Heidegger's Neglect of the Body
Martin Heidegger’s failure to acknowledge the role of the body in his analysis of everyday human existence (Dasein) has generated a cottage industry of criticism from such prominent continental figures as Merleau-Ponty, Sartre, Derrida, and Irigaray. In Heidegger’s Neglect of the Body, Kevin A. Aho suggests the critics largely fail to appreciate Heidegger’s nuanced understanding of Dasein, which is not to be interpreted in terms of individual existence but in terms of a shared horizon of being that is already there. Aho further argues that Heidegger—while rarely discussing the body itself—nonetheless makes a significant contribution to theories of embodiment by means of his critique of technological existence and his hermeneutic recovery of more original ways of being that reveal our fragile interconnectedness with things.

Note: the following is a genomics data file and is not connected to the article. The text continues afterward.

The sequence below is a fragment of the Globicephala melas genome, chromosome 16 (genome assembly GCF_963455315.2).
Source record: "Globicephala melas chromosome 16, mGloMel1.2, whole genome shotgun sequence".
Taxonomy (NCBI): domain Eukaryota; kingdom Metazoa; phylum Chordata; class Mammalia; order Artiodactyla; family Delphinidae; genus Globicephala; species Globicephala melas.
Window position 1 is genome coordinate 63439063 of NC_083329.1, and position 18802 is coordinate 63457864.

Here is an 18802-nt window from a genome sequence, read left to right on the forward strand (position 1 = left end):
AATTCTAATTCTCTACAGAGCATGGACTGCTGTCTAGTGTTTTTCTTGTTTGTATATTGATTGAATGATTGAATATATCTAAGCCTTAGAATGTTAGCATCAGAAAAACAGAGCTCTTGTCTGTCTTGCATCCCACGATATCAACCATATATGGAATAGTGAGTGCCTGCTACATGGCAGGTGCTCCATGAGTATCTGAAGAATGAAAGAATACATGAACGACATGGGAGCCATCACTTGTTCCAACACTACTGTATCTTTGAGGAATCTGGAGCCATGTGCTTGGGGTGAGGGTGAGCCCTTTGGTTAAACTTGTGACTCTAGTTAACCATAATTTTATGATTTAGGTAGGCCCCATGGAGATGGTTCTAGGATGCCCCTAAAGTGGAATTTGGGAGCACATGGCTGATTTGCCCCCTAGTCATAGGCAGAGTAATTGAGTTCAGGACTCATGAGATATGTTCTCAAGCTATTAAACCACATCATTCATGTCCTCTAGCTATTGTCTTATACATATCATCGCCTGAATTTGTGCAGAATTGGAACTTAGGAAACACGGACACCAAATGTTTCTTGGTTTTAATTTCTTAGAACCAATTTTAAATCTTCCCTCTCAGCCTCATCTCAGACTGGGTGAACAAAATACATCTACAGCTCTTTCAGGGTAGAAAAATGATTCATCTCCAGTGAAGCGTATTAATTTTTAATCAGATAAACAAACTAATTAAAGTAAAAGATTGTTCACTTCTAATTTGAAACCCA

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accelerated According to Heidegger activity acts and practices Alphonse de Waelhens already analysis animal assumptions authentic basis being-in-the-world bodily body boredom busy-ness comportment concrete context cultural Dasein Derrida difﬁcult disclosive dwell Emil Lask emphasis added encounter engaged entity everyday existential existentialist existentiell factical feminist ﬁnd ﬁrst place Freiburg lecture fundamental ontology gendered Guignon Heidegger explains Heidegger says Heidegger’s account Heidegger’s conception Heidegger’s project historical horizon Hubert Dreyfus human existence identiﬁes insofar interpreted involved Jacques Derrida John Sallis Karl L÷with leisure living logos Martin Heidegger meaningful metaphysics metontology modern mood neutral nexus objective one’s ontic particular perception phenomenological Philosophy Pieper positive psychology possible prereﬂective present-at-hand primordial psychology question regard relations reveals role says Heidegger scientiﬁc sense signiﬁcant situation social sociohistorical space of meaning spatial speciﬁc structures temporal things tion tradition trans understanding understood in terms University Press William McNeill worldview Zollikon Zollikon seminars